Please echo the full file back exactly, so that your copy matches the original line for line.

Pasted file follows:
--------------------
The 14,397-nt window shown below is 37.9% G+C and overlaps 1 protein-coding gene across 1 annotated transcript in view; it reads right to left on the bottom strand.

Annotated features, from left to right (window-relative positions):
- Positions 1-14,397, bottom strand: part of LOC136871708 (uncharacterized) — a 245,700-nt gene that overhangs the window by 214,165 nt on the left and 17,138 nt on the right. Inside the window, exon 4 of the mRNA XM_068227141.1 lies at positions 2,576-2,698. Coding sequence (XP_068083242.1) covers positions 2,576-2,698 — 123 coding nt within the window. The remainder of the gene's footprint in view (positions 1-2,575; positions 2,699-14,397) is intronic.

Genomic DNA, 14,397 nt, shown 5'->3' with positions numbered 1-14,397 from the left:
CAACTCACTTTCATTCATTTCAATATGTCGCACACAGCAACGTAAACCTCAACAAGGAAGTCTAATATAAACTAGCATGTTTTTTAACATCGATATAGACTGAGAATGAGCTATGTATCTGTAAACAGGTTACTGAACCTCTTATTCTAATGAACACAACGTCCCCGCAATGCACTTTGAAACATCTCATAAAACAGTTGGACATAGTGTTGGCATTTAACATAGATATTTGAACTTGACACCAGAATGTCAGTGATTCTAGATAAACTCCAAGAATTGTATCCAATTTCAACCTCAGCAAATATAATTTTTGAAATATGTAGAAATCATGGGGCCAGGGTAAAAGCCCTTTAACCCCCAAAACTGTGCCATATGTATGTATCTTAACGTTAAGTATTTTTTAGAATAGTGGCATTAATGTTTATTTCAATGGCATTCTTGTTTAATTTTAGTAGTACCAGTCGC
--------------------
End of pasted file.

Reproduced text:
The 14,397-nt window shown below is 37.9% G+C and overlaps 1 protein-coding gene across 1 annotated transcript in view; it reads right to left on the bottom strand.

Annotated features, from left to right (window-relative positions):
- Positions 1-14,397, bottom strand: part of LOC136871708 (uncharacterized) — a 245,700-nt gene that overhangs the window by 214,165 nt on the left and 17,138 nt on the right. Inside the window, exon 4 of the mRNA XM_068227141.1 lies at positions 2,576-2,698. Coding sequence (XP_068083242.1) covers positions 2,576-2,698 — 123 coding nt within the window. The remainder of the gene's footprint in view (positions 1-2,575; positions 2,699-14,397) is intronic.

Genomic DNA, 14,397 nt, shown 5'->3' with positions numbered 1-14,397 from the left:
CAACTCACTTTCATTCATTTCAATATGTCGCACACAGCAACGTAAACCTCAACAAGGAAGTCTAATATAAACTAGCATGTTTTTTAACATCGATATAGACTGAGAATGAGCTATGTATCTGTAAACAGGTTACTGAACCTCTTATTCTAATGAACACAACGTCCCCGCAATGCACTTTGAAACATCTCATAAAACAGTTGGACATAGTGTTGGCATTTAACATAGATATTTGAACTTGACACCAGAATGTCAGTGATTCTAGATAAACTCCAAGAATTGTATCCAATTTCAACCTCAGCAAATATAATTTTTGAAATATGTAGAAATCATGGGGCCAGGGTAAAAGCCCTTTAACCCCCAAAACTGTGCCATATGTATGTATCTTAACGTTAAGTATTTTTTAGAATAGTGGCATTAATGTTTATTTCAATGGCATTCTTGTTTAATTTTAGTAGTACCAGTCGC